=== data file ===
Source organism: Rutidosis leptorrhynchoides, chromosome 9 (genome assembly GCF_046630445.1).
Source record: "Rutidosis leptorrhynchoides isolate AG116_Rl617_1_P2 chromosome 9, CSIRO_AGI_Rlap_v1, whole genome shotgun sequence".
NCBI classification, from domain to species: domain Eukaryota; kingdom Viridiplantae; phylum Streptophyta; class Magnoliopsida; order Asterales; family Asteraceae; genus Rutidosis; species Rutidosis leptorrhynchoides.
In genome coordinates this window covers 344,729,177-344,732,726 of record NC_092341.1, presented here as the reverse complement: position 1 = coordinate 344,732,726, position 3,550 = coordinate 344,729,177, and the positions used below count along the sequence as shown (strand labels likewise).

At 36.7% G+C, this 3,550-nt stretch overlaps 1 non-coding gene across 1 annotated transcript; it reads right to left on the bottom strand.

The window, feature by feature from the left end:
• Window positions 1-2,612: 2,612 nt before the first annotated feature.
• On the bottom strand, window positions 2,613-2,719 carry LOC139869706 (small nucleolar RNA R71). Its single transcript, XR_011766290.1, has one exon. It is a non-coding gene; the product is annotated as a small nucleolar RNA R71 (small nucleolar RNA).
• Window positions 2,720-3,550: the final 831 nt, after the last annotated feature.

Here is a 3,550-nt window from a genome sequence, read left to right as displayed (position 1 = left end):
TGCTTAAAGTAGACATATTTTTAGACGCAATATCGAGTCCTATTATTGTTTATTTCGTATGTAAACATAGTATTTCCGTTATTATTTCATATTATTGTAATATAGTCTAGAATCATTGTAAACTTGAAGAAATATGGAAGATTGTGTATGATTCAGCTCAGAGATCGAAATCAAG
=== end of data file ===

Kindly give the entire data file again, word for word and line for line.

Source organism: Rutidosis leptorrhynchoides, chromosome 9 (genome assembly GCF_046630445.1).
Source record: "Rutidosis leptorrhynchoides isolate AG116_Rl617_1_P2 chromosome 9, CSIRO_AGI_Rlap_v1, whole genome shotgun sequence".
NCBI classification, from domain to species: domain Eukaryota; kingdom Viridiplantae; phylum Streptophyta; class Magnoliopsida; order Asterales; family Asteraceae; genus Rutidosis; species Rutidosis leptorrhynchoides.
In genome coordinates this window covers 344,729,177-344,732,726 of record NC_092341.1, presented here as the reverse complement: position 1 = coordinate 344,732,726, position 3,550 = coordinate 344,729,177, and the positions used below count along the sequence as shown (strand labels likewise).

At 36.7% G+C, this 3,550-nt stretch overlaps 1 non-coding gene across 1 annotated transcript; it reads right to left on the bottom strand.

The window, feature by feature from the left end:
• Window positions 1-2,612: 2,612 nt before the first annotated feature.
• On the bottom strand, window positions 2,613-2,719 carry LOC139869706 (small nucleolar RNA R71). Its single transcript, XR_011766290.1, has one exon. It is a non-coding gene; the product is annotated as a small nucleolar RNA R71 (small nucleolar RNA).
• Window positions 2,720-3,550: the final 831 nt, after the last annotated feature.

Here is a 3,550-nt window from a genome sequence, read left to right as displayed (position 1 = left end):
TGCTTAAAGTAGACATATTTTTAGACGCAATATCGAGTCCTATTATTGTTTATTTCGTATGTAAACATAGTATTTCCGTTATTATTTCATATTATTGTAATATAGTCTAGAATCATTGTAAACTTGAAGAAATATGGAAGATTGTGTATGATTCAGCTCAGAGATCGAAATCAAG